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Sunday, March 1, 2009

Specchio Ristorante Enoteca - 2331 Mission Street

After retroactive posting to Mission on Mission, I continue backtracking from Bissap Baobab to Specchio Ristorante Enoteca located between 19th and 20th Streets on Mission Street. When I left Bruno's, I expected my next destination to be Cha Cha Cha but as I strolled down the street I passed a large, plate glass window trimmed with white Christmas tree lights that framed a series of interior shelves stacked with rows of wine bottles. I was forced to stop and explore this new Mission Street addition, Specchio Ristorante.

In my many trips down Mission Street I had never noticed this spot. Upon entering I ran into a hostess stand and then took a hard left turn to a long countertop followed by a number of tall table tops. As I navigated the space, I wasn’t convinced that Specchio qualified for Mission on Mission – once again, I was in the “is it a bar? Or, is it a restaurant?” gray area that required further exploration.

As I made my way passed the bar, I was surprised to see that the space opened up to a roomy dining area with lofted ceilings and plenty of metal tables and chairs. The restaurant had a minimalist feel with clean and crisp lines, white walls and glossy floors. Penetrating the sterile ambiance, a black and white movie beamed over the kitchen in a manner already made famous by other Mission establishments like Foreign Cinema and Dalva.

Figuring that Specchio satisfied the necessary parameters for Mission on Mission— namely shelves of alcohol guarded by a long, hard drinking surface—I ordered a Stella Artois only to learn that the tap had run dry. Thankfully, Sierra Nevada was available which I decided to pair with bruschetta, crab cakes and parmesan cheese drizzled with a balsamic reduction.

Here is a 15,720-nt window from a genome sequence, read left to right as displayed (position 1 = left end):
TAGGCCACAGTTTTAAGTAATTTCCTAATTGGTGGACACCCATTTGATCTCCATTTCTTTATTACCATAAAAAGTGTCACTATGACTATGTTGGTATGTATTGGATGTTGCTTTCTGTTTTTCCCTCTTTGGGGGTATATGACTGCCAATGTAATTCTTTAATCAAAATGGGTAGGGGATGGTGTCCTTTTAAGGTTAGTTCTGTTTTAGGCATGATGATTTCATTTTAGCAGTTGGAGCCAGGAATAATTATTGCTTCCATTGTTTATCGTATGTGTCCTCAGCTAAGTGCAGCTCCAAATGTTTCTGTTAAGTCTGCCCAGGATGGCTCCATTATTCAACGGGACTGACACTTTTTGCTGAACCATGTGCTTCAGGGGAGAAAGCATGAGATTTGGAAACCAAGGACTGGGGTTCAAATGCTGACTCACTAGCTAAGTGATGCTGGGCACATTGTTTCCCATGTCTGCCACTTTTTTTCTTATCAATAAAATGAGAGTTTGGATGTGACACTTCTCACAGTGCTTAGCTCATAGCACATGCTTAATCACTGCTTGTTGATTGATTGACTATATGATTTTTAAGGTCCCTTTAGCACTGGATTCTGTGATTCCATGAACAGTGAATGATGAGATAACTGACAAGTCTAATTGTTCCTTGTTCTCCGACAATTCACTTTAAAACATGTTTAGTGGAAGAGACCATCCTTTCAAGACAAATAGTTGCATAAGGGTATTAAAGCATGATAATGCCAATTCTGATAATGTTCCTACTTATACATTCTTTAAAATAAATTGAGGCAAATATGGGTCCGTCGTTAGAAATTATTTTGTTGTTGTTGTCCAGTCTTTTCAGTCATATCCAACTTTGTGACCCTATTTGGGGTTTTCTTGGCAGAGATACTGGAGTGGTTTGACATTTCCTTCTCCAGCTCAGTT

The food was good but the service was spotty. As is often the case with new establishments, the wait staff was eager and enthusiastic to get me seated but they couldn’t quite get the timing right after taking my order. The busboys were diligent keeping my table clean and my water glass full, but I had to wait endlessly for a fresh beer.

Upon receiving my second Sierra Nevada, it finally dawned on me what was “off” with Specchio Ristorante…there were no seats at or around the bar. Sure, there were seats for diners in the back, but there was nothing to sit on in the beautifully designed bar area. Forced to dig their elbows into the hard surface of the bar in an effort to alleviate the pain of standing upright, the stylish SOMA after work crowd sipped their pinot noirs through grimaced smiles under the bright lights and against right angles. Witnessing these uncomfortable stances, I couldn’t help but feel extra sympathy for the stilettoed women who were suffering mercilessly on the polished concrete floor. Needless to say, the surroundings made me—and everyone else—uncomfortable.

So far I have not encountered a single wine bar on Mission St. and Specchio would do well to embrace its uniqueness by creating a comfortable atmosphere for those seeking a nice glass of vino, a relaxing ambiance and a nice meal. Some candles, a few stools and a couple couches would go a long way to attract the wine crowd.


If not for the Christmas tree lights, I would have walked right by Specchio—which serves as a good reminder for me to keep my eyes open as I head off to the next location. The Mission is a street that is in constant flux – a street where old and new is constantly switching places.

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